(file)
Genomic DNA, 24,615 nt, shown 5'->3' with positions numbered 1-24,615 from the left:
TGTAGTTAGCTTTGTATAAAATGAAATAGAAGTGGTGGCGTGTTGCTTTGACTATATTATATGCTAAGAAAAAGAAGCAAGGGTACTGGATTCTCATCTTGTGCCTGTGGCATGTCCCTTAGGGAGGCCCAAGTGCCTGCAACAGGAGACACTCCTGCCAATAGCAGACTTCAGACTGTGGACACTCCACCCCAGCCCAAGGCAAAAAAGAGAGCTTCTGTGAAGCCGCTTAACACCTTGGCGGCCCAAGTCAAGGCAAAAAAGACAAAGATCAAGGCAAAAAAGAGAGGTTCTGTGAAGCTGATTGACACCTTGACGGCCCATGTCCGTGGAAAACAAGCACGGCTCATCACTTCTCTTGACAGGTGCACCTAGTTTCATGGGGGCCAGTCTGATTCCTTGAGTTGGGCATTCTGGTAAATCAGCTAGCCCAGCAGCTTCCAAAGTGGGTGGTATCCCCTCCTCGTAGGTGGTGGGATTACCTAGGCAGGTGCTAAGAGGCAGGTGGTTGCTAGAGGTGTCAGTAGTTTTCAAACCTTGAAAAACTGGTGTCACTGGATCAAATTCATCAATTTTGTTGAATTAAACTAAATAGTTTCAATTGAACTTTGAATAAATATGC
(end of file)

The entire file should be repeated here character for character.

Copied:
Genomic DNA, 24,615 nt, shown 5'->3' with positions numbered 1-24,615 from the left:
TGTAGTTAGCTTTGTATAAAATGAAATAGAAGTGGTGGCGTGTTGCTTTGACTATATTATATGCTAAGAAAAAGAAGCAAGGGTACTGGATTCTCATCTTGTGCCTGTGGCATGTCCCTTAGGGAGGCCCAAGTGCCTGCAACAGGAGACACTCCTGCCAATAGCAGACTTCAGACTGTGGACACTCCACCCCAGCCCAAGGCAAAAAAGAGAGCTTCTGTGAAGCCGCTTAACACCTTGGCGGCCCAAGTCAAGGCAAAAAAGACAAAGATCAAGGCAAAAAAGAGAGGTTCTGTGAAGCTGATTGACACCTTGACGGCCCATGTCCGTGGAAAACAAGCACGGCTCATCACTTCTCTTGACAGGTGCACCTAGTTTCATGGGGGCCAGTCTGATTCCTTGAGTTGGGCATTCTGGTAAATCAGCTAGCCCAGCAGCTTCCAAAGTGGGTGGTATCCCCTCCTCGTAGGTGGTGGGATTACCTAGGCAGGTGCTAAGAGGCAGGTGGTTGCTAGAGGTGTCAGTAGTTTTCAAACCTTGAAAAACTGGTGTCACTGGATCAAATTCATCAATTTTGTTGAATTAAACTAAATAGTTTCAATTGAACTTTGAATAAATATGC